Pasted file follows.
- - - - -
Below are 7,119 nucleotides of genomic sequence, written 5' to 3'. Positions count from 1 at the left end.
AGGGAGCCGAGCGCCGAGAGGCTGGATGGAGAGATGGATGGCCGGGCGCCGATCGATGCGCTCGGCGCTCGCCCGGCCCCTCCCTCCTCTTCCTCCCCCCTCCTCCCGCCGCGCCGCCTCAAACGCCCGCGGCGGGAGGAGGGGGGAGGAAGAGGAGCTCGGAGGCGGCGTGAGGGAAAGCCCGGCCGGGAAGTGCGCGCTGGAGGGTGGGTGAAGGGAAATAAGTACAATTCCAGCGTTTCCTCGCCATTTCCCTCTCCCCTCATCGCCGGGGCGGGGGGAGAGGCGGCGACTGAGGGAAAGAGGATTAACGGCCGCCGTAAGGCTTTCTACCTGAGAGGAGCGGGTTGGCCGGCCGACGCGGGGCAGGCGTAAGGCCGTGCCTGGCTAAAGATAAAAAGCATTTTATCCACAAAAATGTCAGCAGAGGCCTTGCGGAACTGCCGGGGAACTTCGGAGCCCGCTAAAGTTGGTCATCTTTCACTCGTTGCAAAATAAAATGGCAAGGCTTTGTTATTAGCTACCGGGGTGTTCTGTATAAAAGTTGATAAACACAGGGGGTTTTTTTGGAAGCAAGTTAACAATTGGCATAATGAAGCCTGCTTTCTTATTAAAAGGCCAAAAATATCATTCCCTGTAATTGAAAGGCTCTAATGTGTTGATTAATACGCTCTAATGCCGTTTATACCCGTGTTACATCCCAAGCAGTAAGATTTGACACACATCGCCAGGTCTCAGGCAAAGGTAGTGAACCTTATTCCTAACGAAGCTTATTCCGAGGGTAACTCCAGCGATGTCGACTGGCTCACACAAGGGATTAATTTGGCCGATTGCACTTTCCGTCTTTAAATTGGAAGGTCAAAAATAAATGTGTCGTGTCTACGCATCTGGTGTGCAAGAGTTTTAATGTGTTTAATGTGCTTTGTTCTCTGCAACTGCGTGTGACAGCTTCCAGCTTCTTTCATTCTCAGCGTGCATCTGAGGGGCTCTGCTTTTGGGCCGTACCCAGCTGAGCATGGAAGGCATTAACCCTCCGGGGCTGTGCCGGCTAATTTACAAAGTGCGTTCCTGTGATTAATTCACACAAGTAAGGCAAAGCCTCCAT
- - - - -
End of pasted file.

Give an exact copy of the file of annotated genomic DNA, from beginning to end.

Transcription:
Below are 7,119 nucleotides of genomic sequence, written 5' to 3'. Positions count from 1 at the left end.
AGGGAGCCGAGCGCCGAGAGGCTGGATGGAGAGATGGATGGCCGGGCGCCGATCGATGCGCTCGGCGCTCGCCCGGCCCCTCCCTCCTCTTCCTCCCCCCTCCTCCCGCCGCGCCGCCTCAAACGCCCGCGGCGGGAGGAGGGGGGAGGAAGAGGAGCTCGGAGGCGGCGTGAGGGAAAGCCCGGCCGGGAAGTGCGCGCTGGAGGGTGGGTGAAGGGAAATAAGTACAATTCCAGCGTTTCCTCGCCATTTCCCTCTCCCCTCATCGCCGGGGCGGGGGGAGAGGCGGCGACTGAGGGAAAGAGGATTAACGGCCGCCGTAAGGCTTTCTACCTGAGAGGAGCGGGTTGGCCGGCCGACGCGGGGCAGGCGTAAGGCCGTGCCTGGCTAAAGATAAAAAGCATTTTATCCACAAAAATGTCAGCAGAGGCCTTGCGGAACTGCCGGGGAACTTCGGAGCCCGCTAAAGTTGGTCATCTTTCACTCGTTGCAAAATAAAATGGCAAGGCTTTGTTATTAGCTACCGGGGTGTTCTGTATAAAAGTTGATAAACACAGGGGGTTTTTTTGGAAGCAAGTTAACAATTGGCATAATGAAGCCTGCTTTCTTATTAAAAGGCCAAAAATATCATTCCCTGTAATTGAAAGGCTCTAATGTGTTGATTAATACGCTCTAATGCCGTTTATACCCGTGTTACATCCCAAGCAGTAAGATTTGACACACATCGCCAGGTCTCAGGCAAAGGTAGTGAACCTTATTCCTAACGAAGCTTATTCCGAGGGTAACTCCAGCGATGTCGACTGGCTCACACAAGGGATTAATTTGGCCGATTGCACTTTCCGTCTTTAAATTGGAAGGTCAAAAATAAATGTGTCGTGTCTACGCATCTGGTGTGCAAGAGTTTTAATGTGTTTAATGTGCTTTGTTCTCTGCAACTGCGTGTGACAGCTTCCAGCTTCTTTCATTCTCAGCGTGCATCTGAGGGGCTCTGCTTTTGGGCCGTACCCAGCTGAGCATGGAAGGCATTAACCCTCCGGGGCTGTGCCGGCTAATTTACAAAGTGCGTTCCTGTGATTAATTCACACAAGTAAGGCAAAGCCTCCAT